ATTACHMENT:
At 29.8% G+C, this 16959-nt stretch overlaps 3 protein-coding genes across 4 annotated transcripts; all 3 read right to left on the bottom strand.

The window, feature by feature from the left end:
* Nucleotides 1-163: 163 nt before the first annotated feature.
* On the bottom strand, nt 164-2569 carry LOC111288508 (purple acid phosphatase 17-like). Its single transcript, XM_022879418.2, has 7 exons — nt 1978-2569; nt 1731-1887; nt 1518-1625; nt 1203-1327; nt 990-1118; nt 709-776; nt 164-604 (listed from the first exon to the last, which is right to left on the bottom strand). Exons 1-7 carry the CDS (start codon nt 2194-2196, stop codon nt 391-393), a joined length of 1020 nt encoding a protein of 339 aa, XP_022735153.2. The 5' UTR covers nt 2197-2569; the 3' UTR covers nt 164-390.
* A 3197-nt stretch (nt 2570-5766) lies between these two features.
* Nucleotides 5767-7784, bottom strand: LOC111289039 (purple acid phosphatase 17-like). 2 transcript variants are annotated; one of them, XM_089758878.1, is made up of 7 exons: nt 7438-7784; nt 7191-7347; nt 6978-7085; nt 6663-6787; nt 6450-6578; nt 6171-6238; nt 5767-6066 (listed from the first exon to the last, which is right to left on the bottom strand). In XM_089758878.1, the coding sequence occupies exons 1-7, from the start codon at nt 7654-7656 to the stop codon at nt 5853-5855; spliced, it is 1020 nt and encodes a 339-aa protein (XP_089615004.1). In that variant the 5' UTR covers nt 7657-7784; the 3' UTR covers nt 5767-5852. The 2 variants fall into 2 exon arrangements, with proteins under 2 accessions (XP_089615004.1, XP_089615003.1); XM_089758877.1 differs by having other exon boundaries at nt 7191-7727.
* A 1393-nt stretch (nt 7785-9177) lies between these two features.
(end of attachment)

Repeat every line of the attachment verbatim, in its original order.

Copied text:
At 29.8% G+C, this 16959-nt stretch overlaps 3 protein-coding genes across 4 annotated transcripts; all 3 read right to left on the bottom strand.

The window, feature by feature from the left end:
* Nucleotides 1-163: 163 nt before the first annotated feature.
* On the bottom strand, nt 164-2569 carry LOC111288508 (purple acid phosphatase 17-like). Its single transcript, XM_022879418.2, has 7 exons — nt 1978-2569; nt 1731-1887; nt 1518-1625; nt 1203-1327; nt 990-1118; nt 709-776; nt 164-604 (listed from the first exon to the last, which is right to left on the bottom strand). Exons 1-7 carry the CDS (start codon nt 2194-2196, stop codon nt 391-393), a joined length of 1020 nt encoding a protein of 339 aa, XP_022735153.2. The 5' UTR covers nt 2197-2569; the 3' UTR covers nt 164-390.
* A 3197-nt stretch (nt 2570-5766) lies between these two features.
* Nucleotides 5767-7784, bottom strand: LOC111289039 (purple acid phosphatase 17-like). 2 transcript variants are annotated; one of them, XM_089758878.1, is made up of 7 exons: nt 7438-7784; nt 7191-7347; nt 6978-7085; nt 6663-6787; nt 6450-6578; nt 6171-6238; nt 5767-6066 (listed from the first exon to the last, which is right to left on the bottom strand). In XM_089758878.1, the coding sequence occupies exons 1-7, from the start codon at nt 7654-7656 to the stop codon at nt 5853-5855; spliced, it is 1020 nt and encodes a 339-aa protein (XP_089615004.1). In that variant the 5' UTR covers nt 7657-7784; the 3' UTR covers nt 5767-5852. The 2 variants fall into 2 exon arrangements, with proteins under 2 accessions (XP_089615004.1, XP_089615003.1); XM_089758877.1 differs by having other exon boundaries at nt 7191-7727.
* A 1393-nt stretch (nt 7785-9177) lies between these two features.